The Four–On–Three (4 vs. 3)

The four–on–three situation is difficult to score and any team which makes more than 50% of their shots while in this structure is doing exceptionally well. The four–on–three calls for a rectan­gular shooting structure. The rectangle structure is shown Figure 31.

Figure 31

Once the rectangu­lar structure is formed by the leadbreak players tying down the inside of the defense, the outside player with the ball must attack in aggressively on the POINT DEFENDER The oppo­site outside player moves in simultaneously and in a parallel posi­tion. If the PONT DEFENDER commits to the ball, the cross pass is made. Generally, the shot comes from the cross pass as probably time is running out for additional maneuvers. If the point guard takes the other outside offensive player, this player should contin­ue in for a shot (3 vs. 2) and, again, if the inside defender attacks out, this player passes the ball to the free leadbreak player (2 vs. 1) for the shot. The rules remain the same whether attacking two–on–one, three–on–two, or four–on–three; only the initial structures change. As with the triangle, the players forming the rectangle structure keep the ball in the best shooting position, force passes to cross over the fewest defenders, and allow the player, while attacking in with the ball, to see the position of all the defenders. The player with the ball also can see all of his/her offensive teammates in the scoring area. Because the leadbreak ties down the inside defense, the attacking players always know where their free players are, no matter how the defense attempts to move. Proper counter shooting structures make for good percent­age water polo. See Figure 32, Figure 33, and Figure 34.

Figure 32 Figure 33

In Figure 32 the attacking player makes a pass for the shot. In Figure 33 the player with the ball attacks to the inside and can shoot when the defense takes the other outside player. The rectangle structure now becomes a triangle.

Figure 34

In Figure 34 when the attacking player is picked-up by the inside defender who was guarding the wing, the WING PLAYER gets the pass and shoots the ball.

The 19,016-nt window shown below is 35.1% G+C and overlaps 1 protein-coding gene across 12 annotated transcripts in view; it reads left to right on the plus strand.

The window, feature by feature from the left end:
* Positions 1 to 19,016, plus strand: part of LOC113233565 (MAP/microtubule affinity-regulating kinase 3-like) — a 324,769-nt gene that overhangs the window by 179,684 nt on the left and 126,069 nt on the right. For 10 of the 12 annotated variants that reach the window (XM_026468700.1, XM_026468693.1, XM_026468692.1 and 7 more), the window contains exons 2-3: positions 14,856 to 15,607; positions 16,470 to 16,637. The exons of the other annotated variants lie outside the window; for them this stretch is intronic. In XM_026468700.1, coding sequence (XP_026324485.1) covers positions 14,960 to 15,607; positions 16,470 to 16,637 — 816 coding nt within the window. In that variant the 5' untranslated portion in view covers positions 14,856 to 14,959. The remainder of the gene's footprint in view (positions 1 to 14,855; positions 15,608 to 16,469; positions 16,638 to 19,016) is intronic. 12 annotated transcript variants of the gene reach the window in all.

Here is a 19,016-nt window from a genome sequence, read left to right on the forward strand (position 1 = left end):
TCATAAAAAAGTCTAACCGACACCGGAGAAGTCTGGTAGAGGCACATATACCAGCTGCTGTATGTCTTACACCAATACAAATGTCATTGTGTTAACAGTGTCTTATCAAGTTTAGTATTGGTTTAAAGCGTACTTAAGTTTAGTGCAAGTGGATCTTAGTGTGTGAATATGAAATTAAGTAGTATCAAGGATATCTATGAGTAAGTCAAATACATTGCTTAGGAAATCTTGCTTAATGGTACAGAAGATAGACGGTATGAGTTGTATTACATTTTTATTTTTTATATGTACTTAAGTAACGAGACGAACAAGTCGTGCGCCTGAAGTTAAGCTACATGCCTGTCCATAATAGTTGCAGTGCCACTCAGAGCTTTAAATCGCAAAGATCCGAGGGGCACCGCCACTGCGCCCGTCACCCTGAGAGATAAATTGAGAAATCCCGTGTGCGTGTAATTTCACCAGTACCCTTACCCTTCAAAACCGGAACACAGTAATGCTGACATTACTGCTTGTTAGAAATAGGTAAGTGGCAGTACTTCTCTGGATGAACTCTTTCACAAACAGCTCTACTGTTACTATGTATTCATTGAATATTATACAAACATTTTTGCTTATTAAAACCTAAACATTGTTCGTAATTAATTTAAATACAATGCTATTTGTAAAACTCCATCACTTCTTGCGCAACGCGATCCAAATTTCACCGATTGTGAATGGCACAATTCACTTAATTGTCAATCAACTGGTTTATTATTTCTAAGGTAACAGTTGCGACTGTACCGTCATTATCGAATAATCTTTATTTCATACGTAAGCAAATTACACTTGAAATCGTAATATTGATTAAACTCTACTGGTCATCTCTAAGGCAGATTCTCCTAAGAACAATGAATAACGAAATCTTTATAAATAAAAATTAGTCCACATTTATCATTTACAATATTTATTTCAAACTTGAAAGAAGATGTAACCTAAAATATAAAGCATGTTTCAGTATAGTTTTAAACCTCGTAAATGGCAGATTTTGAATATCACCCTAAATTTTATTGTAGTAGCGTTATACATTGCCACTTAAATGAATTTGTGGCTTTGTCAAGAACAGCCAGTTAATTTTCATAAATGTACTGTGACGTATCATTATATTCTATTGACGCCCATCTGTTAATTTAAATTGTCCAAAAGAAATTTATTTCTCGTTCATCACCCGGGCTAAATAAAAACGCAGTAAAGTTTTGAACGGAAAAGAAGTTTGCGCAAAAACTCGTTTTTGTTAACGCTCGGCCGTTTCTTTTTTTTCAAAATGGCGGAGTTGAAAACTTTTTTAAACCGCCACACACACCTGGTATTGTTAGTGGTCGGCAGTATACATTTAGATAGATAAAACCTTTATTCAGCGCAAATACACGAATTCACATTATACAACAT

In my counter system, the offense does not attack with five–on–four or six–on–five. Percentagewise, when the offense attacks with these numbers, the advantage is with the defense. Should the ball be turned over, five–on–four gives the defense a two–on–one advantage at the other end. Six–on–five is difficult enough to score when in the set, extra-player situation. At the end of a counter, it gives the defense an opportunity to "cherry pick" and creates a one–on–none situation. In my system, playing the per­centages (unless an obvious defensive error creates an easy shot), the team does not attack five–on–four or six–on–five. The players simply make the transition to the regular frontcourt offense and begin the attack.

In nearly every counterattack-shooting-structure, the hole position stays vacant for penetrating players. Other than the one–on–none breakaway, none of my structures places a player in the middle in front of the goal. The mid-area is kept free for pene­trating players. Whether it be the two–on–one leadbreak structure, the three–on–two triangle or popping-the-point structure, or the four–on–three rectangle, don't clog the hole or counterrotate. Create the leadbreak, then set the proper shooting structure based on the number of opposing players getting back to defend.

Over the years, this approach to counterattacking has been extremely successful and, in my opinion, far superior to other counterattack philosophies.

In addition to his lucid explanation of The Counterattack, Monte presents in his book, United States Tactical Water Polo, a series of excellent drills which will reinforce the concepts taught in the last four articles on The Counterattack. WPP will not have an article on these drills; however you can buy Monte's book and get them - Doc


(Monte began coaching water polo internationally with the Pan American Games in 1967 and retired following the 1984 Olympic Games in Los Angeles . He served as Assistant Pan American Coach in 1967 (Gold Medal) and 1975 (Silver Medal), and as Head Pan American Coach in 1979 (Gold Medal) and 1983 (Gold Medal). Monte was the Assistant United States Olympic Water Polo coach in Mexico City (5th place) and Head Olympic Coach for the 1972 Munich Olympics (Bronze Medal), the 1980 Moscow Olympics (boycott) and the 1984 Los Angeles Olympics (Silver Medal). The 1980 Olympic Water Polo Team was one of the finest teams ever to represent the United States and was considered a strong contender for the Gold Medal. During his career, exclusive of the boycott, every Olympic Team which Monte head coached won an Olympic Medal. Monte was inducted into the International Swimming Hall of Fame in Ft. Lauderdale , Florida in 1991.